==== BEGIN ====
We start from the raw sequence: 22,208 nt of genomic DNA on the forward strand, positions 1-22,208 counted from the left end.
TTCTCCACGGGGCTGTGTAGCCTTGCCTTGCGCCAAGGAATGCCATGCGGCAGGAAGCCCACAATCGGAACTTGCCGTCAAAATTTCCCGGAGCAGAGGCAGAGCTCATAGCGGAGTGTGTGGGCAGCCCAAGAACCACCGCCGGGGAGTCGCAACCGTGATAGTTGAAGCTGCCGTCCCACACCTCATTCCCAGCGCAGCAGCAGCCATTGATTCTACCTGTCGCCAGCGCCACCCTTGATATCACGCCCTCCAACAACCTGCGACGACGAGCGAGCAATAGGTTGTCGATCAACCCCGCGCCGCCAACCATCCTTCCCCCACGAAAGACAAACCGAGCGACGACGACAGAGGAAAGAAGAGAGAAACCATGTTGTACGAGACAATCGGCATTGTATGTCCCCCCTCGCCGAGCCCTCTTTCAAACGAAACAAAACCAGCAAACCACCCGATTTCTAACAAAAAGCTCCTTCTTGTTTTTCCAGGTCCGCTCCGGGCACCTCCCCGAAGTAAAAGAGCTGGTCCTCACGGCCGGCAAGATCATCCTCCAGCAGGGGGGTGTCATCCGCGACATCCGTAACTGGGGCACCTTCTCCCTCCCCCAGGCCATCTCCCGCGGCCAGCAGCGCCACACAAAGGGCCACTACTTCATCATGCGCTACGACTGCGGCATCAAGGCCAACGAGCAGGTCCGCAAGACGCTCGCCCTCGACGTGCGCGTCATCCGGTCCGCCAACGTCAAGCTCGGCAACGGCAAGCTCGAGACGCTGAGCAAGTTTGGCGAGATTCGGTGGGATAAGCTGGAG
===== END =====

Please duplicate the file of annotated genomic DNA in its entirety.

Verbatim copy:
We start from the raw sequence: 22,208 nt of genomic DNA on the forward strand, positions 1-22,208 counted from the left end.
TTCTCCACGGGGCTGTGTAGCCTTGCCTTGCGCCAAGGAATGCCATGCGGCAGGAAGCCCACAATCGGAACTTGCCGTCAAAATTTCCCGGAGCAGAGGCAGAGCTCATAGCGGAGTGTGTGGGCAGCCCAAGAACCACCGCCGGGGAGTCGCAACCGTGATAGTTGAAGCTGCCGTCCCACACCTCATTCCCAGCGCAGCAGCAGCCATTGATTCTACCTGTCGCCAGCGCCACCCTTGATATCACGCCCTCCAACAACCTGCGACGACGAGCGAGCAATAGGTTGTCGATCAACCCCGCGCCGCCAACCATCCTTCCCCCACGAAAGACAAACCGAGCGACGACGACAGAGGAAAGAAGAGAGAAACCATGTTGTACGAGACAATCGGCATTGTATGTCCCCCCTCGCCGAGCCCTCTTTCAAACGAAACAAAACCAGCAAACCACCCGATTTCTAACAAAAAGCTCCTTCTTGTTTTTCCAGGTCCGCTCCGGGCACCTCCCCGAAGTAAAAGAGCTGGTCCTCACGGCCGGCAAGATCATCCTCCAGCAGGGGGGTGTCATCCGCGACATCCGTAACTGGGGCACCTTCTCCCTCCCCCAGGCCATCTCCCGCGGCCAGCAGCGCCACACAAAGGGCCACTACTTCATCATGCGCTACGACTGCGGCATCAAGGCCAACGAGCAGGTCCGCAAGACGCTCGCCCTCGACGTGCGCGTCATCCGGTCCGCCAACGTCAAGCTCGGCAACGGCAAGCTCGAGACGCTGAGCAAGTTTGGCGAGATTCGGTGGGATAAGCTGGAG